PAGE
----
Your view of GitHub is undoubtedly wrong. Deleting the codebase and issues is the wrong approach. No matter how long that list gets, it’s good that issues have been documented. It’s good that the community is aware of them.
The purpose of having a public repo is not only that it can be shared, but that it can also be forked. There are better programmers out there, with more care, more motivation to take things to the next level. If you don’t have time, that happens, but it allows the project to continue.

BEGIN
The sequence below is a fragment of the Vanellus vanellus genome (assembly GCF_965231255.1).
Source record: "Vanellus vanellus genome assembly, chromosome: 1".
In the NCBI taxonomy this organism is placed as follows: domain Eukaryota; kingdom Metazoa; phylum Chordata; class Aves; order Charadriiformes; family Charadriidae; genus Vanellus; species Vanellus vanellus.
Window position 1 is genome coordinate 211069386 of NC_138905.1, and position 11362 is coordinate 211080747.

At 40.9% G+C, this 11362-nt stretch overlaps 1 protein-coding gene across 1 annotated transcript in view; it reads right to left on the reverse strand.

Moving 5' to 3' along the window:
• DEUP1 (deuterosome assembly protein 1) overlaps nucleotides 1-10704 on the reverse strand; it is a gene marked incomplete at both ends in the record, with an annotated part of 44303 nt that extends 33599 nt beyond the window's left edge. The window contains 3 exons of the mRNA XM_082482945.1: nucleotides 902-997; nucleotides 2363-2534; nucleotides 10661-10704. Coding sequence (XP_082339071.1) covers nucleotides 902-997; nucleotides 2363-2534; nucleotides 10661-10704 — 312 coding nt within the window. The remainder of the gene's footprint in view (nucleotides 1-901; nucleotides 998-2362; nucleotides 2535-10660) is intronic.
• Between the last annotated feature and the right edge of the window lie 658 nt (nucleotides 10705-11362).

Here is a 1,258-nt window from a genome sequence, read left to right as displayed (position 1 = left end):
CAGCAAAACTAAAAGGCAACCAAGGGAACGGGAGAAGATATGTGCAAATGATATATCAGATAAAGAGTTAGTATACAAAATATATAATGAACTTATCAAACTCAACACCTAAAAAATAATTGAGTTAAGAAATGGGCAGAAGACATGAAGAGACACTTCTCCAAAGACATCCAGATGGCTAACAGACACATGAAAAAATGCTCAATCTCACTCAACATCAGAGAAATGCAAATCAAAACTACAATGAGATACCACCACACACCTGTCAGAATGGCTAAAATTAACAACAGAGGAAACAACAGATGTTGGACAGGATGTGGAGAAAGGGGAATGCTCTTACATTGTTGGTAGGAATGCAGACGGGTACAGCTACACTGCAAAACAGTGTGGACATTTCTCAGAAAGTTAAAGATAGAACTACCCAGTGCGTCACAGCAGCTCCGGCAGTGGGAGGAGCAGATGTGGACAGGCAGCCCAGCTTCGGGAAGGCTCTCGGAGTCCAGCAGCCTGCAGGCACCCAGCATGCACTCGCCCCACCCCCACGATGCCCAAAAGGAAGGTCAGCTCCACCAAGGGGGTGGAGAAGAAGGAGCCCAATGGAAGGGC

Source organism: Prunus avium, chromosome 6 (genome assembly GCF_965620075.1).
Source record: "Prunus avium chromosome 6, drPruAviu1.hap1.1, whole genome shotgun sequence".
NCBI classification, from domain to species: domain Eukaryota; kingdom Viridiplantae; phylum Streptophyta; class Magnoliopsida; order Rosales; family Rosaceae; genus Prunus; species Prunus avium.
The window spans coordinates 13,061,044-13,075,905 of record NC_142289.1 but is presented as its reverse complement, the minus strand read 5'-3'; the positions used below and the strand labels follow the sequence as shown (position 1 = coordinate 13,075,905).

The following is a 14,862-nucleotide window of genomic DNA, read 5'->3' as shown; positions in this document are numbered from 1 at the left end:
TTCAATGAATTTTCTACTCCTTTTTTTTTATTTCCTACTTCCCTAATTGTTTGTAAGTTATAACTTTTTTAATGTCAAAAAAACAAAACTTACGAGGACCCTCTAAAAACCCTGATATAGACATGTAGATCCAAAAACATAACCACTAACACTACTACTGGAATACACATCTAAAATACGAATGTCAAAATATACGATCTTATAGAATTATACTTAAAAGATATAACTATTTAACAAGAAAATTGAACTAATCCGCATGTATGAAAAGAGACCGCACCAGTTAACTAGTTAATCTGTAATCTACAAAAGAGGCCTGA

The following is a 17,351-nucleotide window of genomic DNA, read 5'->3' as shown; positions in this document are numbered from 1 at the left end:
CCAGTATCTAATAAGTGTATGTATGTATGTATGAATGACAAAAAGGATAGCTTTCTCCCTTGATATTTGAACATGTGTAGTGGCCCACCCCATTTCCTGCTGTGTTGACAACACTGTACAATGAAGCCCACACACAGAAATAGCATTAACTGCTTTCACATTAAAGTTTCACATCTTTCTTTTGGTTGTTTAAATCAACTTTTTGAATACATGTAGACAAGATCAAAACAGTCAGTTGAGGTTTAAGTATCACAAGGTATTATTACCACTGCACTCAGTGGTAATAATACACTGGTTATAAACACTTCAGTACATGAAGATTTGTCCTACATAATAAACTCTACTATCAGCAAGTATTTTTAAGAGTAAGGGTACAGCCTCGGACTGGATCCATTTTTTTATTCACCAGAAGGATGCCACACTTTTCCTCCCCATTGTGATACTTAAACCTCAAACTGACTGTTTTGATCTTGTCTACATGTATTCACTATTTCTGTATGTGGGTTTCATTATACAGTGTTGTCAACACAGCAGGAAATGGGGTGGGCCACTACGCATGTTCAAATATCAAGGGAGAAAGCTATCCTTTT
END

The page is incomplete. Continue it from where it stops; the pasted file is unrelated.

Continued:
You can merge their changes in, give them control of your repo, or stop maintaining and the public will use a forked version.
You shouldn’t feel a slave to your project. Also, while it’s good to commit early and often, you should perform various levels of testing before you conclude that it’s at a state that no longer needs to be worked on. Issues that are bugs often are because we as programmers did not test enough (that is on us)